How to make a shoe-box toy kitchen
What you will need
- 1 large cardboard shoe box with a folding lid
- 2 small black paper plates
- 2 plastic milk bottle lids
- Acrylic paint (we used red, black and gold)
- Paint brush
- White card
- Black felt pen
- Strong glue stick or PVA glue
Kids love pretending to cook but toy kitchens can be expensive, so have a go at making your own. All you need is a shoe box with a folding lid, some paint and paper plates to make this colourful cooker.
You'll be surprised how easy it is to make and your kids will have so much fun painting it and playing with it afterwards, it's definitely worth a go. Let them choose their favourite colour and even add on a kitchen sink using another shoe box and a silver mixing bowl.
Buy some cheap plastic toy pots and pans from your local supermarket (these ones cost about £2.99 from Sainsbury's) then give the kids raisins, dried pasta and lentils - as long as you know they won't really eat them - and they're ready to cook.
Follow our illustrated step-by-step instructions below on how to make a shoe-box toy kitchen...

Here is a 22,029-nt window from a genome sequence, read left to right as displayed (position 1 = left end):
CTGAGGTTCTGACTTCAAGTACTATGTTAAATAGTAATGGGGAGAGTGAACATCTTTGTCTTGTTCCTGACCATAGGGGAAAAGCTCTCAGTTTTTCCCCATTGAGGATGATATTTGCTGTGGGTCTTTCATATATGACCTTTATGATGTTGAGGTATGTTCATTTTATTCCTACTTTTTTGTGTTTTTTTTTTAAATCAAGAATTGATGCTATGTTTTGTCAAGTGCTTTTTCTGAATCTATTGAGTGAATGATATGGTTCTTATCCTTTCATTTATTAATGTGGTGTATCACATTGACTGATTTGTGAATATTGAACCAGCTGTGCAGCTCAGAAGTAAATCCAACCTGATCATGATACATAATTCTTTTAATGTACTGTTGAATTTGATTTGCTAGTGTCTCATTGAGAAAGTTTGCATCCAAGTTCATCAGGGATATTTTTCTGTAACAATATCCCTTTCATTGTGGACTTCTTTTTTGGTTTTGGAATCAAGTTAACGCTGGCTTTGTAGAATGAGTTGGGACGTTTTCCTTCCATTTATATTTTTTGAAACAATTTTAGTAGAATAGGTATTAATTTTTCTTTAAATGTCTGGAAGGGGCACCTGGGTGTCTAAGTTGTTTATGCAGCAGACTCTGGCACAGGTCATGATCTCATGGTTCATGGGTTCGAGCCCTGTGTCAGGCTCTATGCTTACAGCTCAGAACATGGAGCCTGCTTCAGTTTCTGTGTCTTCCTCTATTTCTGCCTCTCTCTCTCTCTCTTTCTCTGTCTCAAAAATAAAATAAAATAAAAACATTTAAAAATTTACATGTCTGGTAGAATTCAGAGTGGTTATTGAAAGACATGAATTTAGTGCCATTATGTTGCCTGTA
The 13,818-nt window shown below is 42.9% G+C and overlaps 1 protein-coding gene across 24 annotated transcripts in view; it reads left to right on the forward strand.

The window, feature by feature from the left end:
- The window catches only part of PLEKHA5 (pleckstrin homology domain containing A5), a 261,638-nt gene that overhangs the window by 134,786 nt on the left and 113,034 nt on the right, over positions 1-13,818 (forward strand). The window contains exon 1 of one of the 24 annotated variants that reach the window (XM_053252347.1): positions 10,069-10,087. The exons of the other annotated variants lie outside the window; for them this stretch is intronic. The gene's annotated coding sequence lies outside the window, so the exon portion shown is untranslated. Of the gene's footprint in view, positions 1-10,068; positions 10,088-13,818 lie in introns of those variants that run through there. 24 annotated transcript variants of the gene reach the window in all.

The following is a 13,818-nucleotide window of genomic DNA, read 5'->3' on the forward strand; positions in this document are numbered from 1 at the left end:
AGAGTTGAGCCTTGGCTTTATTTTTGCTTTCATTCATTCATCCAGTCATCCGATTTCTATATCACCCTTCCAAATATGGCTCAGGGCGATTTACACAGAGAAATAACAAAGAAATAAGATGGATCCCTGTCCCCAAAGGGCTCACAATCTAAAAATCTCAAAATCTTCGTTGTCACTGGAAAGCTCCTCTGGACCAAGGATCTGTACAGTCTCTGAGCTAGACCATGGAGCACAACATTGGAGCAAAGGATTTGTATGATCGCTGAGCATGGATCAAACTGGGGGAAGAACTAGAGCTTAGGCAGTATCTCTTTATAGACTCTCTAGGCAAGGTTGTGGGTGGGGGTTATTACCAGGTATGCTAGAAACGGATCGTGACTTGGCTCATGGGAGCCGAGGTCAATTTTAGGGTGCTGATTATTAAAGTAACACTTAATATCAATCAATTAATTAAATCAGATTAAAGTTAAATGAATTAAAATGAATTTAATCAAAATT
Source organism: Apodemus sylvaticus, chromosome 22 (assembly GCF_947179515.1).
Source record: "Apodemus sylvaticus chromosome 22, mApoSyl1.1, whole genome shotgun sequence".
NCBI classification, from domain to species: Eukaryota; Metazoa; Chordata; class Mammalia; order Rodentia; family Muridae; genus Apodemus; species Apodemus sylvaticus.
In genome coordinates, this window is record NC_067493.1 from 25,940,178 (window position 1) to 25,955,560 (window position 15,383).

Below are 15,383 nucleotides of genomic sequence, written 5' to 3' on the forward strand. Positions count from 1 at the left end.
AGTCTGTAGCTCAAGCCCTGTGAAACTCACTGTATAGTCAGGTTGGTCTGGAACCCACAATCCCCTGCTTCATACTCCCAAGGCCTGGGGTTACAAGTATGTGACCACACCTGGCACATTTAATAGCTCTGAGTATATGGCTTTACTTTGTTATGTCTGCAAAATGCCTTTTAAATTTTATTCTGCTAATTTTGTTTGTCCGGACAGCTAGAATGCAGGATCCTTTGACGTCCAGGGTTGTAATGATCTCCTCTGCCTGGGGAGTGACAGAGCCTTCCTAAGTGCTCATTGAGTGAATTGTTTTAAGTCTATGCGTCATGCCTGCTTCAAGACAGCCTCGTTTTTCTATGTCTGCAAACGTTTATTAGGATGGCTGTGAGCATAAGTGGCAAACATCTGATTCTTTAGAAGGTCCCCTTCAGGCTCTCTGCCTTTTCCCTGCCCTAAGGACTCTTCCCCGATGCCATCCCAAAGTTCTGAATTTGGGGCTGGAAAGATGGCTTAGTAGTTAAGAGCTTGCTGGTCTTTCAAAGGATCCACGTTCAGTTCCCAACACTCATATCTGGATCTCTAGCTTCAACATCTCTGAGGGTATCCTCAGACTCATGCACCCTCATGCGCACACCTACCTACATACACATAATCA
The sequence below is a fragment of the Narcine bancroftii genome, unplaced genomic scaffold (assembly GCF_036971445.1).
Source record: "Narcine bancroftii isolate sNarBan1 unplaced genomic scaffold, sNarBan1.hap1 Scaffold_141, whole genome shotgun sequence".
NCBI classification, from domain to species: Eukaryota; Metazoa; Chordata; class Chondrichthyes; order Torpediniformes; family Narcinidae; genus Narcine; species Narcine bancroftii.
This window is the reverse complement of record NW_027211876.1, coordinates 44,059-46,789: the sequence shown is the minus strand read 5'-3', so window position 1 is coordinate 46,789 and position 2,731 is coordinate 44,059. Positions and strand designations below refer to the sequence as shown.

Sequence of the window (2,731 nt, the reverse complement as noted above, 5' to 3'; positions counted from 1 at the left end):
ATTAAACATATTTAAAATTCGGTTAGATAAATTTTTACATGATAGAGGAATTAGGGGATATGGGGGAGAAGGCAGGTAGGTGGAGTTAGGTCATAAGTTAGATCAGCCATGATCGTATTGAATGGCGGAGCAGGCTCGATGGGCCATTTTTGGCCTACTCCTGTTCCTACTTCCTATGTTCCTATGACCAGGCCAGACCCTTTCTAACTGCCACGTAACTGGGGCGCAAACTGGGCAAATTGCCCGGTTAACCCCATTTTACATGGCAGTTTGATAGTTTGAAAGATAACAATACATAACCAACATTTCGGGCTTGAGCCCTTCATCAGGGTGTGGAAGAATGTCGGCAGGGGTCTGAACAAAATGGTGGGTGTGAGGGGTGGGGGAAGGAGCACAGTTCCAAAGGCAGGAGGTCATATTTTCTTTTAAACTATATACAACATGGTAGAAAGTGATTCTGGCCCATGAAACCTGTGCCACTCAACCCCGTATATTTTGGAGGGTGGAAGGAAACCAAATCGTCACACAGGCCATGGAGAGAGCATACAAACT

Step 1Shoe-box toy kitchen craft equipment...
Find a flat surface to work on and gather together all the craft materials you need to make a shoe-box toy kitchen.
Step 2Turn the shoe box upside down. Fold the shoe box lid back on itself and glue it to the side of the box, then paint the whole box using three layers of paint.
Step 3Paint the two milk bottle tops using black paint.
Step 4Glue on the paper plates (we painted ours gold) for the cooker's hot plates and the milk bottle tops for the cooker's knobs.
Step 5How to decorate the shoe-box toy kitchen...
Cut a small rectangle of card and draw on the digital clock's details using the black felt pen, then stick it on the back part of the cooker.
Design created by Jennifer Shepherd for goodtoknow.co.uk.
For crafts materials such as paint and paper plates etc. visit Baker Ross, a family run craft business who are the leading suppliers of arts and crafts to schools and other organisations across the UK and abroad, based in Walthamstow, London.
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